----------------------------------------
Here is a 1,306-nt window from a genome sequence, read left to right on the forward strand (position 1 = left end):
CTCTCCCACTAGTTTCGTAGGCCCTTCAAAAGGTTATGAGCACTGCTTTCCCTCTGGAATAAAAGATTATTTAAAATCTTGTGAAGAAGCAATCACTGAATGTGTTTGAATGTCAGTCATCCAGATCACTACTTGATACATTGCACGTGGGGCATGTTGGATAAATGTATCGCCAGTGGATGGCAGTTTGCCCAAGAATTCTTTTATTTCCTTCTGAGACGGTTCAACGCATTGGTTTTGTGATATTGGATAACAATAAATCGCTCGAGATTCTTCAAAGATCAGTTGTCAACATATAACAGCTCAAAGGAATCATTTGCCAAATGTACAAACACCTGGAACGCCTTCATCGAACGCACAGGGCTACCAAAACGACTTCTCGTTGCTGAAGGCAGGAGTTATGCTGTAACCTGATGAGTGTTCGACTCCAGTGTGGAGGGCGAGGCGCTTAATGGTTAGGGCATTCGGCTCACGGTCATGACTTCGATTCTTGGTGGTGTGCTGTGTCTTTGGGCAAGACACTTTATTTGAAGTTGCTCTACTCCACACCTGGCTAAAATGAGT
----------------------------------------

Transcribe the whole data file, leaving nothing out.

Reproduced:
Here is a 1,306-nt window from a genome sequence, read left to right on the forward strand (position 1 = left end):
CTCTCCCACTAGTTTCGTAGGCCCTTCAAAAGGTTATGAGCACTGCTTTCCCTCTGGAATAAAAGATTATTTAAAATCTTGTGAAGAAGCAATCACTGAATGTGTTTGAATGTCAGTCATCCAGATCACTACTTGATACATTGCACGTGGGGCATGTTGGATAAATGTATCGCCAGTGGATGGCAGTTTGCCCAAGAATTCTTTTATTTCCTTCTGAGACGGTTCAACGCATTGGTTTTGTGATATTGGATAACAATAAATCGCTCGAGATTCTTCAAAGATCAGTTGTCAACATATAACAGCTCAAAGGAATCATTTGCCAAATGTACAAACACCTGGAACGCCTTCATCGAACGCACAGGGCTACCAAAACGACTTCTCGTTGCTGAAGGCAGGAGTTATGCTGTAACCTGATGAGTGTTCGACTCCAGTGTGGAGGGCGAGGCGCTTAATGGTTAGGGCATTCGGCTCACGGTCATGACTTCGATTCTTGGTGGTGTGCTGTGTCTTTGGGCAAGACACTTTATTTGAAGTTGCTCTACTCCACACCTGGCTAAAATGAGT